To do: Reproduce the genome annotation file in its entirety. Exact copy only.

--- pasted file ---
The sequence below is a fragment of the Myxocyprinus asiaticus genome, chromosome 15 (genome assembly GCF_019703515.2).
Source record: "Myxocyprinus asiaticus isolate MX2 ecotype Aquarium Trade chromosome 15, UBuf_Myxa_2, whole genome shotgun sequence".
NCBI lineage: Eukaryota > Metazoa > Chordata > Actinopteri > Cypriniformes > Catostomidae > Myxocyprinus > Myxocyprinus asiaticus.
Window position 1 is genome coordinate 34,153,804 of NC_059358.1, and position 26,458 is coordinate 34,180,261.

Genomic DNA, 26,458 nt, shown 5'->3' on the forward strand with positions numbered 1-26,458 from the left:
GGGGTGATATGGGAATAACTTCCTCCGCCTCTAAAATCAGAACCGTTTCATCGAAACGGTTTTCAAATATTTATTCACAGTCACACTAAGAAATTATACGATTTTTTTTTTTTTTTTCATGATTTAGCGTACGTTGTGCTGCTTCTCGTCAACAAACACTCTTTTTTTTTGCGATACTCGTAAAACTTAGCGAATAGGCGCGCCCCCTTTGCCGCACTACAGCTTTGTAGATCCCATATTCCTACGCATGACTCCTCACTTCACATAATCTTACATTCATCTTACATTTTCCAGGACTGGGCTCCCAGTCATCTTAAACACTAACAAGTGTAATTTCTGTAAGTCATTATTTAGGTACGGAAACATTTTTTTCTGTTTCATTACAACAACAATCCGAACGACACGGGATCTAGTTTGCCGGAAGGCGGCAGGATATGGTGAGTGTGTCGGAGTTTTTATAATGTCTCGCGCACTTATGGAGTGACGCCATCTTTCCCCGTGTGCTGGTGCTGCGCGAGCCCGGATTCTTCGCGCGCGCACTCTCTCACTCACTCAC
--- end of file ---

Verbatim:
The sequence below is a fragment of the Myxocyprinus asiaticus genome, chromosome 15 (genome assembly GCF_019703515.2).
Source record: "Myxocyprinus asiaticus isolate MX2 ecotype Aquarium Trade chromosome 15, UBuf_Myxa_2, whole genome shotgun sequence".
NCBI lineage: Eukaryota > Metazoa > Chordata > Actinopteri > Cypriniformes > Catostomidae > Myxocyprinus > Myxocyprinus asiaticus.
Window position 1 is genome coordinate 34,153,804 of NC_059358.1, and position 26,458 is coordinate 34,180,261.

Genomic DNA, 26,458 nt, shown 5'->3' on the forward strand with positions numbered 1-26,458 from the left:
GGGGTGATATGGGAATAACTTCCTCCGCCTCTAAAATCAGAACCGTTTCATCGAAACGGTTTTCAAATATTTATTCACAGTCACACTAAGAAATTATACGATTTTTTTTTTTTTTTTCATGATTTAGCGTACGTTGTGCTGCTTCTCGTCAACAAACACTCTTTTTTTTTGCGATACTCGTAAAACTTAGCGAATAGGCGCGCCCCCTTTGCCGCACTACAGCTTTGTAGATCCCATATTCCTACGCATGACTCCTCACTTCACATAATCTTACATTCATCTTACATTTTCCAGGACTGGGCTCCCAGTCATCTTAAACACTAACAAGTGTAATTTCTGTAAGTCATTATTTAGGTACGGAAACATTTTTTTCTGTTTCATTACAACAACAATCCGAACGACACGGGATCTAGTTTGCCGGAAGGCGGCAGGATATGGTGAGTGTGTCGGAGTTTTTATAATGTCTCGCGCACTTATGGAGTGACGCCATCTTTCCCCGTGTGCTGGTGCTGCGCGAGCCCGGATTCTTCGCGCGCGCACTCTCTCACTCACTCAC